The Times of India, 21 January 2016 Sagarika Ghose in Bloody Mary | India | TOI
Interview with Pranab Bardhan
22 January 2016
Economist Pranab Bardhan, Professor at Berkeley coined the phrase “Bhagwat vs Bhagwati” for the growth vs Hindutva challenge facing the BJP government. He has recently published a collection of his popular essays entitled, ‘Globalisation, Democracy and Corruption: an Indian perspective.’ He tells TOI’s Sagarika Ghose that today Bhagwat co-exists with Bhagwati.
One of the campaign promises of the BJP was to end the scams of the UPA. Has corruption significantly declined since the BJP government came to power?
Even ignoring the current scams in Madhya Pradesh, Chhattisgarh and elsewhere, it’s a little superficial to think that corruption has decreased since this government came to power, because the structural reasons for corruption remain. A few years back we used to hear about the mining mafia, we don’t hear about it that much now. This is largely because the prices of minerals have gone down globally and political allocation of mineral and other natural resources doesn’t make much money anymore. So the decline of the resource-related scams has little to do with the Modi government. Election expenses are an important structural source of corruption. The ruling party spent a staggeringly large amount of money (collected one presumes from the corporate sector) in the last national election and there must be a payback some time. Also, a lot depends on what we call ‘corruption’. Cronyism is also a form of corruption. This government, like the previous one, gives huge tax concessions and other favours to the corporate sector, a sort of corporate dole, often to politically-connected business groups.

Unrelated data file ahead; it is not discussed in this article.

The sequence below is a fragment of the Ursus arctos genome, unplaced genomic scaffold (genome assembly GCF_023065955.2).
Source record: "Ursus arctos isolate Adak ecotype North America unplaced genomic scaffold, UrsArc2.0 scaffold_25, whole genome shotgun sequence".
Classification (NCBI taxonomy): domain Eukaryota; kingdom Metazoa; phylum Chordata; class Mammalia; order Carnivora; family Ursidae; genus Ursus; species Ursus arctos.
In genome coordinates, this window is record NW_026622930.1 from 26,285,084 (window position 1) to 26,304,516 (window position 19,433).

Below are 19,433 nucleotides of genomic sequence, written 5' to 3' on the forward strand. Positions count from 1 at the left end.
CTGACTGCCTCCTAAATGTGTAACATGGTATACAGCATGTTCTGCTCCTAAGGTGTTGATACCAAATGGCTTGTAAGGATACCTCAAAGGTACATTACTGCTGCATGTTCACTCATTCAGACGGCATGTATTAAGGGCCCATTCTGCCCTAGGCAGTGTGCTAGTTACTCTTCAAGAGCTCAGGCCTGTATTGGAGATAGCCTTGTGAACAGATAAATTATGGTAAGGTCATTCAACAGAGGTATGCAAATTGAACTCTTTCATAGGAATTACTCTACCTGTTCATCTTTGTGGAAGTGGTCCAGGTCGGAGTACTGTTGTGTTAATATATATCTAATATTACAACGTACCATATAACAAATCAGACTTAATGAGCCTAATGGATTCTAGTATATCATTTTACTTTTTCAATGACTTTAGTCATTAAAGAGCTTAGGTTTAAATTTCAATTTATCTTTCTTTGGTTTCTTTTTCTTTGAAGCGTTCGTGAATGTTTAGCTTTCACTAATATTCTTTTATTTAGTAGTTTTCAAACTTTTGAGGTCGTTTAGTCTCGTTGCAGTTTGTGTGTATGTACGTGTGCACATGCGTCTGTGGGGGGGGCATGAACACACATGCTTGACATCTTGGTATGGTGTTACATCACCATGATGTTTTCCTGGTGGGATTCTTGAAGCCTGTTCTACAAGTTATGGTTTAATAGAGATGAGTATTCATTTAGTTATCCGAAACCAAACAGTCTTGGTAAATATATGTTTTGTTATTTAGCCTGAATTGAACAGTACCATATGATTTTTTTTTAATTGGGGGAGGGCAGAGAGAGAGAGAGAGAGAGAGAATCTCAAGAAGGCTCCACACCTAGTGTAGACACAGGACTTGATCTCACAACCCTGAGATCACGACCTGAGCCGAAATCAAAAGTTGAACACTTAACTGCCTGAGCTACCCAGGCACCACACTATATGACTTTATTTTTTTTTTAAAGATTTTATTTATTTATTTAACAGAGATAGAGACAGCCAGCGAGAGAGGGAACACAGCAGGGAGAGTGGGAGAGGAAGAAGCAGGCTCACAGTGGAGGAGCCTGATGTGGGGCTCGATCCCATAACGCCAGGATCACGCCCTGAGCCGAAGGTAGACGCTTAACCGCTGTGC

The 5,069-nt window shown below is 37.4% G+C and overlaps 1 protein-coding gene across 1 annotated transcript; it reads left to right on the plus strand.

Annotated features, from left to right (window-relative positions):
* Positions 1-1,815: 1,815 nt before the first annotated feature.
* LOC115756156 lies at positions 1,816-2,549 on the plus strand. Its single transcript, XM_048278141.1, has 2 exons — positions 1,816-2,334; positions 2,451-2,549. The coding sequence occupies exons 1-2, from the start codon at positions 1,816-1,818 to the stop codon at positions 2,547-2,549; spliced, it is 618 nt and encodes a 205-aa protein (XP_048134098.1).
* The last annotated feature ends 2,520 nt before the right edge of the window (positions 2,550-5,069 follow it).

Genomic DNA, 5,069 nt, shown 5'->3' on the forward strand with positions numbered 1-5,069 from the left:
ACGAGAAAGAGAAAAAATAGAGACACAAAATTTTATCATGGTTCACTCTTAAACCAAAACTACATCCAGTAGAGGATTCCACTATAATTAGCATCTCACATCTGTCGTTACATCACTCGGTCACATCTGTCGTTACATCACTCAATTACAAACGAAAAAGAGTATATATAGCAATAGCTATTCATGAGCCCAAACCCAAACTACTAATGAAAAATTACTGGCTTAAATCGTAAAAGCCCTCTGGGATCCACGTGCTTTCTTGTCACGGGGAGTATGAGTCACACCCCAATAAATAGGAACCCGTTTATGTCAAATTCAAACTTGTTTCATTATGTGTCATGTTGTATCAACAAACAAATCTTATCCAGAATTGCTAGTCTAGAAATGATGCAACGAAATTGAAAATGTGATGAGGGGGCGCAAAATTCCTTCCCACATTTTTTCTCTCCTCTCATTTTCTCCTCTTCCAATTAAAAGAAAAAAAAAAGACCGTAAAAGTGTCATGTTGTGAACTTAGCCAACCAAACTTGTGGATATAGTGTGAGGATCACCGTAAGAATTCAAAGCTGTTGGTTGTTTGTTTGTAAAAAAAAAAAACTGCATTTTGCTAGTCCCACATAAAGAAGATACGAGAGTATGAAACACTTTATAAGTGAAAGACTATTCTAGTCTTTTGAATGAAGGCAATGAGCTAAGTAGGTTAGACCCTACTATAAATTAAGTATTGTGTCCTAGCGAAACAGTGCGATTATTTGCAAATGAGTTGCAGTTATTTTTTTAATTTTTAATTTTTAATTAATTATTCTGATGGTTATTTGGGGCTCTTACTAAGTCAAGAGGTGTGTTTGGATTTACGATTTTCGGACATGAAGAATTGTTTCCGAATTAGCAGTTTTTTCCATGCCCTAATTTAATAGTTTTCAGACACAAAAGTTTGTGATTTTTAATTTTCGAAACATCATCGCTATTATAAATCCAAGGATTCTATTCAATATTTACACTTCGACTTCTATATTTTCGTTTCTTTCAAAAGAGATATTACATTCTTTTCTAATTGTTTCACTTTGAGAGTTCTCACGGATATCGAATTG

Also when the main monitoring agency for corruption, the CBI, is subject to political manipulation, how can corruption be checked? In China local officials are promoted on the basis of how well the local economies under them perform. There’s thus an in-built check against stealing too much because if the local economy suffers, officials don’t get promoted. In India officials are promoted according to seniority, so there’s no check on looting. Structural reform in administration is important if you want to end corruption.
Co-operative federalism is a buzz word of this government, is it working well?
Co-operative federalism is a catchy slogan but there’s not yet enough to go by. The last Finance Commission moved in the right direction providing for more of tax proceeds going to states. However, earnings from central cesses like the Swach Bharat cess and the education cess are not shared with the states. Also, schemes which were earlier sponsored by the Centre have been pushed to the states so their expenditure liabilities have gone up. In the midst of talk of devolution of power, there seems to be more centralisation of authority in the PMO than ever before. Before the Bihar elections when Modi announced in a public meeting a large special package for Bihar with an auction-style drama, without consulting the state officials, that is cooperative federalism Modi-style.